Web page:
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The Novint Falcon is an entirely new type of interface for PC games. It’s a small robot that lets players feel 3-D touch sensations in games that exploit its features. I thought it was cool the first time I saw it, and it drew a lot of attention at the 2007 Consumer Electronics Show. But I also knew the company would have an uphill climb convincing game developers to exploit the newfangled device.

Still, the Albuquerque, N.M.-based Novint Technologies has done a good job getting the gadget off the ground. Today, it announced that marquee game developer Valve will add support for the Falcon to a number of games.

Gabe Newell, Valve’s president and co-founder, said in a statement that new interfaces are changing gaming and the Falcon adds a new level of interaction, adding force feedback while maintaining controls as accurate as a mouse. Under the deal, a new update will be sent through Valve’s Steam online gaming service to add compatibility for the Falcon for games such as “Half-Life 2: Episode Two,” pictured below.

This means that in first-person shooter games, users may feel a weapon recoil, enemy attacks, vehicle movement, and interactions with the environment. Novint is also taking reservations for a bundle of Valve’s “The Orange Box” series of games and a new Black Falcon with a pistol grip for $189.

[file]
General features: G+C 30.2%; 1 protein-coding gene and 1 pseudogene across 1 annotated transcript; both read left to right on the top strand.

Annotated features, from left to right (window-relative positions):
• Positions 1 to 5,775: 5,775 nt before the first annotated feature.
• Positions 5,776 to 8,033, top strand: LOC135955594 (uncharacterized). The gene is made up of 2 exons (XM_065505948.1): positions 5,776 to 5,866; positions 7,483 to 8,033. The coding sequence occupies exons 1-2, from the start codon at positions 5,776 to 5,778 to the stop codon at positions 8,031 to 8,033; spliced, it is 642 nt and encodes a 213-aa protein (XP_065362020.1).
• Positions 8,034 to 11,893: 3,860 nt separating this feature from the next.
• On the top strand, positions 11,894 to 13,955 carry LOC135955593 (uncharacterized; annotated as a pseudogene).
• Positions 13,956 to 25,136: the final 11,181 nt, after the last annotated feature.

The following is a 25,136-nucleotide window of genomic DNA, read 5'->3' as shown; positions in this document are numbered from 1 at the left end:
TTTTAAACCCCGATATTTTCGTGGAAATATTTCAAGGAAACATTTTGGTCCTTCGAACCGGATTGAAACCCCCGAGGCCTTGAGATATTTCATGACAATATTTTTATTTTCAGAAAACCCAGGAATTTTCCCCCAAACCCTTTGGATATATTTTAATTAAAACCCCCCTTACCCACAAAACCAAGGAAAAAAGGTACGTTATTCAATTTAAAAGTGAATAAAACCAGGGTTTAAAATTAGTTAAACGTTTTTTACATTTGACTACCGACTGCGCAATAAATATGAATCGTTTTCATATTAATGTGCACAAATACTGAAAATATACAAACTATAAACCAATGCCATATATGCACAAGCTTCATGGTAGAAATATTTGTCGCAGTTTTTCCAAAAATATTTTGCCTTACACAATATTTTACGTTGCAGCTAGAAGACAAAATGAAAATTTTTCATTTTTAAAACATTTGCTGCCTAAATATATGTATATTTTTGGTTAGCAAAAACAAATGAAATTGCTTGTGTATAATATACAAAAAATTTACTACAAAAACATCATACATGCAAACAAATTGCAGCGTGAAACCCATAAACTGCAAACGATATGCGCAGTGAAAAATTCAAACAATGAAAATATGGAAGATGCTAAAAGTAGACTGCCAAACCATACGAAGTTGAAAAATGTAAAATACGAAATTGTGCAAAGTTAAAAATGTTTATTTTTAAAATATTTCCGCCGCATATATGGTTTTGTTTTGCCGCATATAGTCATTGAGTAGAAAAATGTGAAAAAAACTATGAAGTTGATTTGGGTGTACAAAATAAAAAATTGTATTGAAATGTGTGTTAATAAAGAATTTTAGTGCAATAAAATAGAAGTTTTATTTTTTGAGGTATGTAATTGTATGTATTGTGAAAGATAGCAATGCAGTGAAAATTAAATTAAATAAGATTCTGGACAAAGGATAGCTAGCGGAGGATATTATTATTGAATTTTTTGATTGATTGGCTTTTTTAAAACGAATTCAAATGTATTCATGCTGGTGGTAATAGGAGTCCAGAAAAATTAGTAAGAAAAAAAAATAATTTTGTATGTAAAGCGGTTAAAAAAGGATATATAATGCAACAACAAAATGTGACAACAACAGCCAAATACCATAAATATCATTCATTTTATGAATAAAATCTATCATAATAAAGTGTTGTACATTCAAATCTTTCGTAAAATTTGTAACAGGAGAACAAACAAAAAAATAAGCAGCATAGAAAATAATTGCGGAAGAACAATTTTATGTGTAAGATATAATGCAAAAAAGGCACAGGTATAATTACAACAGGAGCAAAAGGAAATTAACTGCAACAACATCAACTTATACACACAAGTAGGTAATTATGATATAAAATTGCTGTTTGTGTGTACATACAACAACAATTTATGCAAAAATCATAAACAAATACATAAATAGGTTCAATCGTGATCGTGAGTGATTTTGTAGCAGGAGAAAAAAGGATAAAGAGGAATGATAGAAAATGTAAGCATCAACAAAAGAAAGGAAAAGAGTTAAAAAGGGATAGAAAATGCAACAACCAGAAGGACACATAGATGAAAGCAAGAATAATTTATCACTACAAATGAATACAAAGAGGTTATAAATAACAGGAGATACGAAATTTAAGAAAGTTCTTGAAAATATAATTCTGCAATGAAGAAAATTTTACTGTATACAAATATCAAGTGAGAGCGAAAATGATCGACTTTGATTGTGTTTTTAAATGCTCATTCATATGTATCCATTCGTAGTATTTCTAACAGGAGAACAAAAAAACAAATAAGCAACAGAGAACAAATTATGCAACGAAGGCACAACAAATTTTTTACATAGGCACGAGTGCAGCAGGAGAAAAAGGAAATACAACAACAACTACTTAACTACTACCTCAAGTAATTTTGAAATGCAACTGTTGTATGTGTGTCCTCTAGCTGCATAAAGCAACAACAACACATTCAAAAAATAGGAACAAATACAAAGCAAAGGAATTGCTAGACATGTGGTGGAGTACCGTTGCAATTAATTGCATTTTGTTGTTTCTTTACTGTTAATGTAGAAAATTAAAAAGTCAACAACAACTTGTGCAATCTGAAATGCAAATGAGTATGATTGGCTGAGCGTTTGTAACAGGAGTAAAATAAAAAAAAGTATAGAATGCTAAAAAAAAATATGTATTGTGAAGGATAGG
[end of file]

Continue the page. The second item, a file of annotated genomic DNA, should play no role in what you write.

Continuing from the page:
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The Valve deal on its own is impressive. But Novint has also managed to get the current $189 Falcon into chains and e-commerce sites including Tiger Direct, Fry’s Electronics, J & R Music, CompUSA.com, CircuitCity.com, and Amazon.com.

Earlier this month, Novint also secured a $5.2 million convertible debt financing at a 7 percent interest rate. No payments of principal or interest are due for three years. No interest is charged the first year.

The company also announced earlier this year that Electronic Arts will support the Novint Falcon in its game franchises, including “Tiger Woods PGA Tour 08,” “Need for Speed,” “NBA Live,” “Madden NFL 08,” and “Battlefield 2.”

Novint originally designed simulation systems for Lockheed Martin, Chrysler, and Chevron. In 2003, the company developed medical software with the University of New Mexico for training doctors in administering delicate injections. Using the Novint technology, a medical student could feel what it’s like to inject a needle through flesh. A year ago, Novint released the Falcon game controller with the globe-shaped handle that a player grabs and pushes. It hasn’t been an easy sell. The company lost $1.8 million in its most recent quarter ending March 31. Sales were only $72,000. The company’s stock is traded over the counter under the symbol NVNT.

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